One for the road

Planet Singlehood

Aimee Ginsburg is the India correspondent for Yedioth Achronoth, Israel largest daily
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…and the views it affords of the Land of the Twosome

I am sitting on the verandah for a nightcap and a nice heart-to-heart with my dear friend, a women’s rights activist. She and her husband have moved down here recently from Delhi, and we have been excited about the opportunity to see each other more often. Their marriage has been rocky, deeply unsatisfying, for years, and he seems to be having an affair. But as he is the breadwinner and everything is in his name, she has frankly felt helpless, and unable to leave. Also, she is afraid she is too old to find anyone else. I suspect she loves him more than she admits, and also likes the feeling of being needed. Ten minutes into our talk, her phone rings: he wants to know where she has put the new bottle of ketchup and how he should heat the leftover mince. A while later, her phone rings again: where are his blue socks (the ones without the hole in the toe)? It could not have been more than 30 minutes until he calls again: he is tired, and wants to go to bed. How much longer will she be? My friend, face twitching, downs the last drink in two gulps. “We had a really bad week but things were a bit better today,” she says as she zips up her jacket, “I think I’d better give him some tonight. Tomorrow my parents are coming and I need him to be in a good mood.” You do that, I agree with her as we hug, you give him some and keep him happy for another day. I finish my own drink slowly, feet up on the railing. Above me, the monsoon moon, so round and pearly, hides inside the glowing mists.

Let me start by saying two things. One is that I love men. I truly give thanks for their presence in my life, and as far as the Noah’s Ark thing goes, men truly are my gender of choice. The second thing I want to say is that as I write this story, I fear the reaction. I imagine men sneering at me as I wait with them in queue at the bank or the petrol station; women lowering their shutters as I walk by; couples in cafes holding hands and giving me a cold once-over as I sit down (alone) at the nearby table. This is a bit over the top, no? I know it is absurd and yet these images firmly remain. Perhaps I am getting flashbacks from a past life where I might have been burnt at the stake as a witch.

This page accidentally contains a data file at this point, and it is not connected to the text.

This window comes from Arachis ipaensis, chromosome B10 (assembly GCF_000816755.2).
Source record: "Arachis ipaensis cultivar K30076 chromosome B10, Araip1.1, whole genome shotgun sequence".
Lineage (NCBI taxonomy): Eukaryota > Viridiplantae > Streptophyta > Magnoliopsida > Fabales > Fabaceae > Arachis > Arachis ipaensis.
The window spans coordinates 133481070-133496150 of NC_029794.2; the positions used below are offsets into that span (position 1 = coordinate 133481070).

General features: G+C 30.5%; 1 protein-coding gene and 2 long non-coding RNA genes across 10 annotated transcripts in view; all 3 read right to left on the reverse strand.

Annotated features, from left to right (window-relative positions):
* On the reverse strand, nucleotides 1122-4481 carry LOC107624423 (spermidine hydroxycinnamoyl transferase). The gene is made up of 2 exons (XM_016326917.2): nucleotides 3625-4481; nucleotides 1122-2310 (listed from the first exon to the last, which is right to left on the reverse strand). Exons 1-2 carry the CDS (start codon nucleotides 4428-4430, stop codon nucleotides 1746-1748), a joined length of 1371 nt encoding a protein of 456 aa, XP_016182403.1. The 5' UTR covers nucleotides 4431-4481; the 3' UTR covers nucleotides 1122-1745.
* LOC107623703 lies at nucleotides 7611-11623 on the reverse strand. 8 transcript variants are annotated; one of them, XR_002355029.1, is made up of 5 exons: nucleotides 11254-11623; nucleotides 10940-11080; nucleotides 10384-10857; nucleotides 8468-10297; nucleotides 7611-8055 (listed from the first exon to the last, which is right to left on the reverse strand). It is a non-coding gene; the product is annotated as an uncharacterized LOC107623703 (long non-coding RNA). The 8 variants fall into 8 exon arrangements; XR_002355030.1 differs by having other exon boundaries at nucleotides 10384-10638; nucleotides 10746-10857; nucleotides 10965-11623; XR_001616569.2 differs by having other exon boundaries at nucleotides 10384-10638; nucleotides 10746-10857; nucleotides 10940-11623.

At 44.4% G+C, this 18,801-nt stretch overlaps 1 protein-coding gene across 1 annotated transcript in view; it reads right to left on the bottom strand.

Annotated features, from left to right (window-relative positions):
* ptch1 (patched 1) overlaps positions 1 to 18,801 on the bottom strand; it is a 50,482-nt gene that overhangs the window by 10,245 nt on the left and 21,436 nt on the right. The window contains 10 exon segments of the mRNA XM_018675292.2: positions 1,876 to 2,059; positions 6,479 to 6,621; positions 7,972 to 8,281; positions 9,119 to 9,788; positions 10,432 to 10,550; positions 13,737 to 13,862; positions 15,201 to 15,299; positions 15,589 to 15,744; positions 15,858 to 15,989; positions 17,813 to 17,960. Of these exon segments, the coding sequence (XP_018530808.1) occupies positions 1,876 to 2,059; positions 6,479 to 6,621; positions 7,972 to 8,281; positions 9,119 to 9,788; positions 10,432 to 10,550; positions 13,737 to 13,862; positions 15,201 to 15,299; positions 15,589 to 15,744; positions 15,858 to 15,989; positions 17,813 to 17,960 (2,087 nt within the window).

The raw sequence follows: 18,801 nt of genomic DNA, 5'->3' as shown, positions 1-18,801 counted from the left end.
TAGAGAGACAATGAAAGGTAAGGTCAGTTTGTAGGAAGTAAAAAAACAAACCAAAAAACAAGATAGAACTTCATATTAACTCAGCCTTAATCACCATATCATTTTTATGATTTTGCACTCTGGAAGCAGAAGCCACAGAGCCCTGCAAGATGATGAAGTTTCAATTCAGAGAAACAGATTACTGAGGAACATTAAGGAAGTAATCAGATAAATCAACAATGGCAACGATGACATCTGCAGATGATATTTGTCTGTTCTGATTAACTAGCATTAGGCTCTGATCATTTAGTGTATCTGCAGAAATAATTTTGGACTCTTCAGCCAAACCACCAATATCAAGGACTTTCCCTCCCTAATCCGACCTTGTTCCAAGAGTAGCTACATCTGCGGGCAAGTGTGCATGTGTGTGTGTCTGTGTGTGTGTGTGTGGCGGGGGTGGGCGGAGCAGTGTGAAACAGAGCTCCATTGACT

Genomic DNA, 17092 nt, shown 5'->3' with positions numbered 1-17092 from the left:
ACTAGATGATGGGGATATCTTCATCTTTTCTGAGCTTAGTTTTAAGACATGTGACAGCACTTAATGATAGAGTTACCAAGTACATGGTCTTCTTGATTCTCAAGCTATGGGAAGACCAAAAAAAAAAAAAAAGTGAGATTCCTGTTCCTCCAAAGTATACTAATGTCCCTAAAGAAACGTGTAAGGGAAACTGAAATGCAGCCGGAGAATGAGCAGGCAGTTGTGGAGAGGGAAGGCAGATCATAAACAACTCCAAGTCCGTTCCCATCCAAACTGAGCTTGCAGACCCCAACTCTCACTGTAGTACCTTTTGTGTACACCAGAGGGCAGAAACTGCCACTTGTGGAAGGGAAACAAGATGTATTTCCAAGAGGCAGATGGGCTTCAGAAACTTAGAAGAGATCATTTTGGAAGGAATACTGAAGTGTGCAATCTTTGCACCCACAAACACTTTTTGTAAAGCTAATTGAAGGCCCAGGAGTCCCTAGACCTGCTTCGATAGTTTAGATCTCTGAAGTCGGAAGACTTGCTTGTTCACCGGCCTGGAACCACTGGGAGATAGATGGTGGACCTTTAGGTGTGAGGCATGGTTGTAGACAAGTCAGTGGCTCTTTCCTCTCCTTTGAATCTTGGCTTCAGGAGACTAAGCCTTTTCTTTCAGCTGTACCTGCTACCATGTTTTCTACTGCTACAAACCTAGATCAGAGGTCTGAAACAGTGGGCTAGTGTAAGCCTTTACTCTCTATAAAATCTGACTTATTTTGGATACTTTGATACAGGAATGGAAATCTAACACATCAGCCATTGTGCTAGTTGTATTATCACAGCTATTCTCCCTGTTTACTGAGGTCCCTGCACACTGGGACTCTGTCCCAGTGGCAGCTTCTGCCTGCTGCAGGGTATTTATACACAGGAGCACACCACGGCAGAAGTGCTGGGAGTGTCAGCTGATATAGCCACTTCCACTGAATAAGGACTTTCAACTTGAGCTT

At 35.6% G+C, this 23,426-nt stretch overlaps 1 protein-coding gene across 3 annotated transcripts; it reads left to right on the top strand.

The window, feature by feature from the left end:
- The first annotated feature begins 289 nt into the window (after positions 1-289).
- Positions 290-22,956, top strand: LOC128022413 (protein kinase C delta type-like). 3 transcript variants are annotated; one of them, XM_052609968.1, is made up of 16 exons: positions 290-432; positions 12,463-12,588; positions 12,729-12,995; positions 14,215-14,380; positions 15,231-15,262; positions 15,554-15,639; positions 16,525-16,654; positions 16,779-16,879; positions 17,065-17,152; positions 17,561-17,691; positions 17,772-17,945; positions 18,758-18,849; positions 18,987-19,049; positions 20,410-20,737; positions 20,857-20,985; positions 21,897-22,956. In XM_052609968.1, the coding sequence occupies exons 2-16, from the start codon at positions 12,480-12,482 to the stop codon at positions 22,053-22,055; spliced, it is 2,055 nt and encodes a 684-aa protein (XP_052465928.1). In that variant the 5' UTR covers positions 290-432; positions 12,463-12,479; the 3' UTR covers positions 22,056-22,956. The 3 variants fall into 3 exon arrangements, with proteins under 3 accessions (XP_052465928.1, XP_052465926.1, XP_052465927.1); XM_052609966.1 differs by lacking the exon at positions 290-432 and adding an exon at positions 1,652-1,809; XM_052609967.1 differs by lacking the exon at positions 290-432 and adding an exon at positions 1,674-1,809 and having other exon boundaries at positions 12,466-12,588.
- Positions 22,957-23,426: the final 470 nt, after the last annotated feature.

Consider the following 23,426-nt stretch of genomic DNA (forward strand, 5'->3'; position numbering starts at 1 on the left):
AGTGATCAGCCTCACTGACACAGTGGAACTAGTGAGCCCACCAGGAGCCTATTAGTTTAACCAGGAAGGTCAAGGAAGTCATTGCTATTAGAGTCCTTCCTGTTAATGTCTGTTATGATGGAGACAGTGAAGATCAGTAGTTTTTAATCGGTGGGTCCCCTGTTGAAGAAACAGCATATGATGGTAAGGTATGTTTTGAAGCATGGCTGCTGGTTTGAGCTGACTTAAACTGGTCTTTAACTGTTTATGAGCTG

It is not as if my confession is earth shattering, but I have learned to be selective in how I deliver it and to

whom. Often, people react strangely when I voice this: I like being single and I am not looking for a ‘relationship’. Despite often feeling isolated while navigating sparsely populated Planet Singlehood, I am enjoying all the empty space, vast stretches of it. From where I stand, the four-legged two-headed four-eyed creatures who live in the Land of Marriage can seem strange indeed at times, a related yet different race. I’m so happy to be only me, two legs and all.

I certainly wasn’t always. After the breakup of my marriage, my absolute assumption was that I must look for, and would shortly find, a new male partner, with whom I would share my life, my kids, my bank account, my chores, and my bed (not in that order, for sure). My religion supports the view that this is necessary and right, and everywhere you look, this belief is affirmed, by peers and relatives and all forms of cultural expression. People pair up; it’s just what’s done and how it’s supposed to be. As women, we are led to believe that the requisite for us to ultimately fulfill ourselves—leave aside surviving the rigours of this world—is to couple (with a man). This was an axiom I never questioned, especially since I was given the freedom to choose the right guy for myself (as long as he met a few basic criteria). Since my teenage years, a large part of my energies have gone into identifying, attracting, pleasing and trying to keep a man. I did not realise how much heart and mind space this quest occupied, but now, looking at it from the outside, I do.